1989 - 1994
Pesticide Contamination of Surface Waters Draining Agricultural Fields: Pesticide Contamination Classification
J. Stover and A.S. Hamill
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Agricultural pesticides are effective tools for increasing crop yields and quality. However, their usage has resulted in non-point source contamination of surface waters in the Canadian Great Lakes Basin. In accordance with the terms of Annex 13 of the revised Great Lakes Water Quality Agreement of 1987 (International Joint Commission, 1987), Agriculture Canada has undertaken programs to reduce non-point source pollution arising from agricultural activities. This report deals primarily with the surface runoff component of agricultural drainage, since it is thought to be a significant non-point source of pesticides in surface waters.
In a previous study, Shelton et al. (1988) developed a classification system for assessing the contamination risk posed by pesticides to surface and groundwater systems. Their surface water classification system was based on soil properties and total pesticide usage (i.e. total mass of all active ingredients applied) at the township level. Individual pesticides and their environmental behaviour were not considered in the classification system.
Currently, there is need for a classification system for assessing the relative potential of specific pesticides to be transported from agricultural lands in surface runoff. Simple indices which consider pesticide properties have proven useful for assessing pesticide groundwater pollution potentials. (Gustafson, 1989; 1982; McRae, 1991). Application of a similar approach may prove useful for making preliminary assessments of pesticide losses in surface runoff and can also provide a rationale for the selection of pesticides posing a low risk to surface waters.
This report is intended to provide a background for assessments of the relative potential of pesticides to contaminate surface runoff and to outline practical abatement measures. Toward this goal the report will present the following information:
Pesticides in Surface Waters
Surface water monitoring data provide a valuable source of information for setting basin-wide water quality priorities and assessing the progress of remedial measures. However, river monitoring data can reflect a variety of point and non-point sources of pesticide contamination. Some of the non-point sources which have been documented include; atmospheric deposition, tile drainage, interflow and surface runoff (Bengston et al., 1990; Nutter et al., 1984). At the field-scale though, surface runoff is thought to be one of the most significant sources of pesticides in surface waters (Leonard, 1988; Wauchope, 1978).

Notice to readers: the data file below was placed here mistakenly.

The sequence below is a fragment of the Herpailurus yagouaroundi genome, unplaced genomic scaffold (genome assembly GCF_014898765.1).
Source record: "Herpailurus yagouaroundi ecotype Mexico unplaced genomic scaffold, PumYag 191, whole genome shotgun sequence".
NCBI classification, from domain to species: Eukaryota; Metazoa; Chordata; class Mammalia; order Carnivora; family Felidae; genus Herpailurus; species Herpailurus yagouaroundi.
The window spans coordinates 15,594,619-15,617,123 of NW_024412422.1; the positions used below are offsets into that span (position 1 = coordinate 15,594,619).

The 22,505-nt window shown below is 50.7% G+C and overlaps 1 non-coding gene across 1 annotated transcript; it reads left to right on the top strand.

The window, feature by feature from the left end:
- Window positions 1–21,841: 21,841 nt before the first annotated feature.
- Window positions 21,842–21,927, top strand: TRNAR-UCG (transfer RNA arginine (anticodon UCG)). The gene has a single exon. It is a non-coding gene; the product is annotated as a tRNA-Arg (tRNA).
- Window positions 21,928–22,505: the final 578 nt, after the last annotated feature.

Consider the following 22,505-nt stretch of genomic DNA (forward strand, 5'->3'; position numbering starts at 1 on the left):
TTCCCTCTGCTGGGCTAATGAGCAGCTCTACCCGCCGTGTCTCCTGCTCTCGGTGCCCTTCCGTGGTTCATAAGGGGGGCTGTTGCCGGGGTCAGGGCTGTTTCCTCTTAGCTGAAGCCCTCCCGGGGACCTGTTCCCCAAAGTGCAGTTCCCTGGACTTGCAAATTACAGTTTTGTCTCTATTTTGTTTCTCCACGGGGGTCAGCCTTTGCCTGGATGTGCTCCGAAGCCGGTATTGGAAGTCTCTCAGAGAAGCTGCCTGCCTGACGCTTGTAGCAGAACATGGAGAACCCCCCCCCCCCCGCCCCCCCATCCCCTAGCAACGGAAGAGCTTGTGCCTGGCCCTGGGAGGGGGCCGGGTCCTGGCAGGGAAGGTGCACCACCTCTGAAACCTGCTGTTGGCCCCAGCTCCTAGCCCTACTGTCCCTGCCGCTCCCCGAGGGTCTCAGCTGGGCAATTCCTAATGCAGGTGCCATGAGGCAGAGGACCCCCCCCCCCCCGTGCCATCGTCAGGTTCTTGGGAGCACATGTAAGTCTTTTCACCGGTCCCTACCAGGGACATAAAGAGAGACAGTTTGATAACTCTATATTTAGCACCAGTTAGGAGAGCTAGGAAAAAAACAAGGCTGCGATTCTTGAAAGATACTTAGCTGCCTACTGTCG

The presence of specific pesticides in surface waters is not only a function of their susceptibility to loss in surface runoff but is also affected by pesticide usage volume and transport characteristics within surface water systems, and weather patterns (Frank and Logan, 1988; Frank et al., 1991; Willis et al. 1987;). Section 2 of the report outlines two procedures for assessing the relative susceptibility of specific pesticides to be transported from the site of application in surface runoff.
Watershed Monitoring Data
The PLUARG (Pollution from Land Use Activities Reference Group) studies of the 1970's (Frank et al., 1982) and the studies reported by Frank and Logan (1988) and Frank et al. (1991) provide the most comprehensive analysis of the occurrence of pesticides in agricultural drainage waters in the Canadian portion of the Great Lakes Basin.
Table 1.1 lists the pesticides detected, as well as their frequencies of detection, in the 3 studies (Frank et al., 1982; Frank and Logan, 1988; Frank et al. 1991) . It is clear from the table that the frequency of detection of most pesticides has decreased. Metolachlor is one notable exception to this trend. It's increased presence is probably a reflection of its increased usage. While there was no record of metolachlor use during the PLUARG study (Frank et al., 1982), it currently has the highest usage volume of any agricultural pesticide in Ontario (Moxley, 1989). Although the decreased incidence of some compounds may be linked to soil and water conservation practices (Frank et al., 1991), it is clear from Table 1.1 that deregistration and deleted uses have also been effective in reducing the incidence of specific pesticides. In particular, DDT and dieldrin have been banned and the major use of endosulfan in tobacco was deleted (Frank et al., 1982).
SPISP and Kitchen Table were not developed to be regulatory tools. Rather, they are tools intended for use in making preliminary assessments of pesticide contamination potentials and for providing criteria to producers for selecting pesticides with a low potential to contaminate water systems.